I’m looking at $ N\times N$ matrices $ M_N$ with elements $ $ M_N=\left( \rho^{|i-j|} \right)_{i,j=1}^N,$ $ where $ \rho$ is a complex number of unit modulus. These matrices with $ \rho\in\mathbb R$ and $ |\rho|<1$ have been studied in detail before, with a nice exposition to be found here, which includes some more references.

In the cited article, there is an implicit form of the eigenvalues, given through $ $ \lambda_j = \frac{1-\rho^2}{1-2\rho\cos\theta_j+\rho^2}, $ $ where $ \theta_j$ are roots of the following function $ $ G(\theta) = \sin[(n+1)\theta]-2\rho\sin[n\theta]+\rho^2\sin[(n-1)\theta]. $ $ (Even though only real $ \rho$ were considered in the article, this works for complex $ \rho$ also.)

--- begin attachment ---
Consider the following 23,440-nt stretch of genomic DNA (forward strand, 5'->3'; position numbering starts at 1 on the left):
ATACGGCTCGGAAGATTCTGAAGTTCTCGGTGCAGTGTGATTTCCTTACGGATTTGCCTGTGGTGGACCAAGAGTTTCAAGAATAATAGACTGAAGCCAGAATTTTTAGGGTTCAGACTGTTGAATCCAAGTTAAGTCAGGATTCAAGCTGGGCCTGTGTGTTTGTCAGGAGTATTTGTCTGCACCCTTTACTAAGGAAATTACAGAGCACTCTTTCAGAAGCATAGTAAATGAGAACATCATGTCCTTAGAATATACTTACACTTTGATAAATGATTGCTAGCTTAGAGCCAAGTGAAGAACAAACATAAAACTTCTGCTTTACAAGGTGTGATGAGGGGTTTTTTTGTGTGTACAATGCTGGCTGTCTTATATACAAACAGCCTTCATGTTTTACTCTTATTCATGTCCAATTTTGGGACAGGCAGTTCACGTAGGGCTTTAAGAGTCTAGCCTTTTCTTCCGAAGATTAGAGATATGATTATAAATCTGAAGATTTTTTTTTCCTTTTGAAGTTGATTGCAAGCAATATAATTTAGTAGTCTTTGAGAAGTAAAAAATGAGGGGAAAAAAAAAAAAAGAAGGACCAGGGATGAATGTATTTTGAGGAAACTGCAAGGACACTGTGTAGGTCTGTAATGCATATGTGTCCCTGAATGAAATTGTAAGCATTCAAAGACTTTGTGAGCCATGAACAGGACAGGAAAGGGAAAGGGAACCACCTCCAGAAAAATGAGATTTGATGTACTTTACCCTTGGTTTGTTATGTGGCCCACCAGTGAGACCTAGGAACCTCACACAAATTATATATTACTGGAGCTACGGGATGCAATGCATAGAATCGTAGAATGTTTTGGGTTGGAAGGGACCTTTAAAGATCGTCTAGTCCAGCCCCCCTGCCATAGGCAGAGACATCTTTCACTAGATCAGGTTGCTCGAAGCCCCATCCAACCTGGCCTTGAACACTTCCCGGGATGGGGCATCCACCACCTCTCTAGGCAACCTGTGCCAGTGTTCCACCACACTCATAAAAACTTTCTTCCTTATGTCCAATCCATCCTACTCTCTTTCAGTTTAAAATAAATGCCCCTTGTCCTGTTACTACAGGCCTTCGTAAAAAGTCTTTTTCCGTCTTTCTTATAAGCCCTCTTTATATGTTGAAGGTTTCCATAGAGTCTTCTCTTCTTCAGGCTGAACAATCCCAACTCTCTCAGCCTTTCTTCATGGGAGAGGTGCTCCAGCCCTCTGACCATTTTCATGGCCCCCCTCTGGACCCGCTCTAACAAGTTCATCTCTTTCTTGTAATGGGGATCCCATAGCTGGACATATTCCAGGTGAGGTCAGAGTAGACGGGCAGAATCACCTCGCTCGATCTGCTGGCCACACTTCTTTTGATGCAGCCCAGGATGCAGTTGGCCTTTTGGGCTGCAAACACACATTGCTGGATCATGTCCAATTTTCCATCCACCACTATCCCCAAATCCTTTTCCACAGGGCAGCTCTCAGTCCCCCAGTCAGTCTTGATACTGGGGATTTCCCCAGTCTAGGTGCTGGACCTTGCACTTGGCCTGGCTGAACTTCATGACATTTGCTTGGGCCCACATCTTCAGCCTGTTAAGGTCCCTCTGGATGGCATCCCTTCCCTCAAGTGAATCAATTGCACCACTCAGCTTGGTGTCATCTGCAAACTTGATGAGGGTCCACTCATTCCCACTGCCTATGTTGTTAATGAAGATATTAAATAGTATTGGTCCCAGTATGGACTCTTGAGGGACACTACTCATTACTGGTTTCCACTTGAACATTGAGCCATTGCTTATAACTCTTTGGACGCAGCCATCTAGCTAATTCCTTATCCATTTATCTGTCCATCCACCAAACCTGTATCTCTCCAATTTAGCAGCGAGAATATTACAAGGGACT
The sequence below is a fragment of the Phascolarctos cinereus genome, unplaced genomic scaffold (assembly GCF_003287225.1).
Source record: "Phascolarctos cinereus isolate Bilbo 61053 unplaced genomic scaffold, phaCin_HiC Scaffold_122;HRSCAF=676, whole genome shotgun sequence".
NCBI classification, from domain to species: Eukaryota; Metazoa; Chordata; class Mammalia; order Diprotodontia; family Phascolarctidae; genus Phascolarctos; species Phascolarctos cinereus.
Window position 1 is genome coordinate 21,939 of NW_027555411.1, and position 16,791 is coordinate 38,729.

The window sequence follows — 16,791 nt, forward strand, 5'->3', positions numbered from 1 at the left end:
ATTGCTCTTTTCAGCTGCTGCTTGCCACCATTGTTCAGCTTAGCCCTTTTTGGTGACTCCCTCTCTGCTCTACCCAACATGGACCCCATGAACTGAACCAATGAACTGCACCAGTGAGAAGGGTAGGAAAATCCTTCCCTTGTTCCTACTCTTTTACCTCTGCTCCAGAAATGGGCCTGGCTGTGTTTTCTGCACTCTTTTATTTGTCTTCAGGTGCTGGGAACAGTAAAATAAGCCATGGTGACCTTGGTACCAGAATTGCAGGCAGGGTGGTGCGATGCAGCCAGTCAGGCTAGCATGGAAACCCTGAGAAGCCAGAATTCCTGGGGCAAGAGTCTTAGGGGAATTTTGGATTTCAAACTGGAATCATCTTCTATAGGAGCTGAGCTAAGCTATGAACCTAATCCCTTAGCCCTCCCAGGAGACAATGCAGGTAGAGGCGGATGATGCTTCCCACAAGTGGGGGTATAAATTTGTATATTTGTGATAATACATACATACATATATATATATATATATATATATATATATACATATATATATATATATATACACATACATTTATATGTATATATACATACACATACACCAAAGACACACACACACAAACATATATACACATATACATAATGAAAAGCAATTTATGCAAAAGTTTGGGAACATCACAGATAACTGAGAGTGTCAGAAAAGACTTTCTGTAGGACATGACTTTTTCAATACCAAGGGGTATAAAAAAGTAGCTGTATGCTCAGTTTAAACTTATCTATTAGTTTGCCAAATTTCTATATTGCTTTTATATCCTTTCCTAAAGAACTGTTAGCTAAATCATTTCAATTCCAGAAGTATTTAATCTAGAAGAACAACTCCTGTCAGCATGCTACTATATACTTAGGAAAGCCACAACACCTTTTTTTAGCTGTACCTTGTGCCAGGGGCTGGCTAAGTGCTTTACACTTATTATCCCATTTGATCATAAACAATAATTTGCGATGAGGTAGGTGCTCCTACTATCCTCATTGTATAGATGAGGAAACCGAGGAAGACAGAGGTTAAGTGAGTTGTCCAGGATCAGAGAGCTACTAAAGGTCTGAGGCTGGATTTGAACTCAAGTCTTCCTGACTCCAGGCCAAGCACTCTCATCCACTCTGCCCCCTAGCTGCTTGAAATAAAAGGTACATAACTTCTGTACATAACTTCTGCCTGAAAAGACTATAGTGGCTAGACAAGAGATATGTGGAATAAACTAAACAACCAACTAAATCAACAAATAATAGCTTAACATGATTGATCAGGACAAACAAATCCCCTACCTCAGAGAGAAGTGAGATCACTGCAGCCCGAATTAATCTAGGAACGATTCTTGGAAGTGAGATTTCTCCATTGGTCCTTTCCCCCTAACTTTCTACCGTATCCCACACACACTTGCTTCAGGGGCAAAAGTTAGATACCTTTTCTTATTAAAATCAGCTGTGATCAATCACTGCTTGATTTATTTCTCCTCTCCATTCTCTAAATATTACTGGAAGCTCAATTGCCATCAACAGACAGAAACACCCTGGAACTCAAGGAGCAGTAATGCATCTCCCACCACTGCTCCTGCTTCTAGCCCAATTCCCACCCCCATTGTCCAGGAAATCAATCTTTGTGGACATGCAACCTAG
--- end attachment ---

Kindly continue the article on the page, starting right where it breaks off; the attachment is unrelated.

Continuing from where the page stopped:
Intriguingly, if $ \rho=e^{i\phi}$ , the largest eigenvalue of $ M_N$ seems to be essentially independent of $ \phi$ (as long as $ \phi$ is sufficiently different from 0 (i.e., $ \mathcal O(1/N)$ ). Since the inverse of $ M_N$ is almost tridiagonal (see the article for its form), it can be efficiently diagonalized numerically. I’ve checked up to $ N=10^6$ and the largest eigenvalue (mostly real) seems to *almost* follow a power law (roughly $ N^{0.85}$ ), but not quite. In fact, it looks slightly curved, so perhaps it is approaching $ N$ .

Another important thing I’ve noticed is that the $ \theta$ corresponding to the largest eigenvalue is very close to $ \phi$ , and seems to approach $ \phi$ as $ N\to\infty$ . Indeed, it is the same scaling as the actual eigenvalue $ \lambda$ , which follows from the fact that $ \theta=\phi$ makes the denominator of the formula for $ \lambda$ vanish. Expanding $ \theta=\phi+\delta\phi$ it becomes clear that $ $ \ln\lambda\to -\ln(\theta-\phi) + \text{const.} $ $

So I’ve been trying for a long time to extract how $ \theta$ approaches $ \phi$ from $ G(\theta)$ , but failed. I’d appreciate any pointers to a solution.